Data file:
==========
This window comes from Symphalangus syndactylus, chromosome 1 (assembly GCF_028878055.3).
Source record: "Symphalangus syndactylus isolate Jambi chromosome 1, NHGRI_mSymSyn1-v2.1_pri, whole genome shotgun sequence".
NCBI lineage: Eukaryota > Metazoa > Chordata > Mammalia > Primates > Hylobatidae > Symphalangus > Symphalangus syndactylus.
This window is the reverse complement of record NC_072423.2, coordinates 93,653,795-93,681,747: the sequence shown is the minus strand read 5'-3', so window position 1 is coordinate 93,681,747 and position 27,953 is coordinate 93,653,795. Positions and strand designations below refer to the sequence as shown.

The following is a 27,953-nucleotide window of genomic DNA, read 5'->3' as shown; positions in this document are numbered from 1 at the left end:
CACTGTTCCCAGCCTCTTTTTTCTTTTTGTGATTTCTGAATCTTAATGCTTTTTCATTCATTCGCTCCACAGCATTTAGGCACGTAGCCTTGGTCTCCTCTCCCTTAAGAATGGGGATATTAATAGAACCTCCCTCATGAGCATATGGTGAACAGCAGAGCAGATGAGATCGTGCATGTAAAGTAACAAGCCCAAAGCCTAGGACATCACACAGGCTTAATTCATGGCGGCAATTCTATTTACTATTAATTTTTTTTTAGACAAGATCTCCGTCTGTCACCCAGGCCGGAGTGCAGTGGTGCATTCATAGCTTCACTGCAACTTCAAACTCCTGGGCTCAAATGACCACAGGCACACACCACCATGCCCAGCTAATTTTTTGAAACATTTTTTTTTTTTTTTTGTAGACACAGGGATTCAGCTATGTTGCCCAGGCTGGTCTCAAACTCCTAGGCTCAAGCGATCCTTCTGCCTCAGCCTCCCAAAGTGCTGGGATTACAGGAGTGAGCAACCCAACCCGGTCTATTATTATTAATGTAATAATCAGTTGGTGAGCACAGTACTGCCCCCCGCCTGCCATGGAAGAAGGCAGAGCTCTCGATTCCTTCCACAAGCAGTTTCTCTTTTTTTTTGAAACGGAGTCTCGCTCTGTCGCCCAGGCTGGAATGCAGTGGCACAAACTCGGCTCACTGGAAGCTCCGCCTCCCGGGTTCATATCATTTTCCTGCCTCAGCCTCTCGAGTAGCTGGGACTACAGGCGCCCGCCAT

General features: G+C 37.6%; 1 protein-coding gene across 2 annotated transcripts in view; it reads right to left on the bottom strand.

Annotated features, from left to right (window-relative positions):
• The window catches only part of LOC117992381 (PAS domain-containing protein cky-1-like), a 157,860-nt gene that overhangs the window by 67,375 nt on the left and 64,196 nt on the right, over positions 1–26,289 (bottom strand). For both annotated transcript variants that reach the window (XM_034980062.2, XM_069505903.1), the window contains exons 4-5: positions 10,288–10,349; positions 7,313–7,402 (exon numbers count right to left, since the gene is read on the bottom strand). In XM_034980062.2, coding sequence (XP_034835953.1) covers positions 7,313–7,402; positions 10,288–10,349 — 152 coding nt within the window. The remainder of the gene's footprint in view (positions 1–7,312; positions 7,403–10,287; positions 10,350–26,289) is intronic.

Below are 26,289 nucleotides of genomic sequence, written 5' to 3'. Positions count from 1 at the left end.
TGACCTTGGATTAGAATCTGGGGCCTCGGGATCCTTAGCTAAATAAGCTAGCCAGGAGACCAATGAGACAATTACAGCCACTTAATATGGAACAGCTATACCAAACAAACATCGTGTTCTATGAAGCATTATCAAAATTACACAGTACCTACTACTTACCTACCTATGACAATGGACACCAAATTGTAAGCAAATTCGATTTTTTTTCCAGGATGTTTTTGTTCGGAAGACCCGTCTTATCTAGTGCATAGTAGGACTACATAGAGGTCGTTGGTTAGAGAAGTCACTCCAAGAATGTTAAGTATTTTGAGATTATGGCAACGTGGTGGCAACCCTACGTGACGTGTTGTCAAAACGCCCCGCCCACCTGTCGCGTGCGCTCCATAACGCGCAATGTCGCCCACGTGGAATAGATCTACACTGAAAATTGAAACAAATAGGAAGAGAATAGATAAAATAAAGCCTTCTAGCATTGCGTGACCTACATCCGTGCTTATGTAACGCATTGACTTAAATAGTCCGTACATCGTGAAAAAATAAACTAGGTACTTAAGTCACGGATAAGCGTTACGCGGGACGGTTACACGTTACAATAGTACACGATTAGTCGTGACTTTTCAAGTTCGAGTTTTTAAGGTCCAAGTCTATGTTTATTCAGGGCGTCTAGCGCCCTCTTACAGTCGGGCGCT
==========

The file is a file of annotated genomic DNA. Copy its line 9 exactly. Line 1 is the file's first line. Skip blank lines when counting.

• The window catches only part of LOC117992381 (PAS domain-containing protein cky-1-like), a 157,860-nt gene that overhangs the window by 67,375 nt on the left and 64,196 nt on the right, over positions 1–26,289 (bottom strand). For both annotated transcript variants that reach the window (XM_034980062.2, XM_069505903.1), the window contains exons 4-5: positions 10,288–10,349; positions 7,313–7,402 (exon numbers count right to left, since the gene is read on the bottom strand). In XM_034980062.2, coding sequence (XP_034835953.1) covers positions 7,313–7,402; positions 10,288–10,349 — 152 coding nt within the window. The remainder of the gene's footprint in view (positions 1–7,312; positions 7,403–10,287; positions 10,350–26,289) is intronic.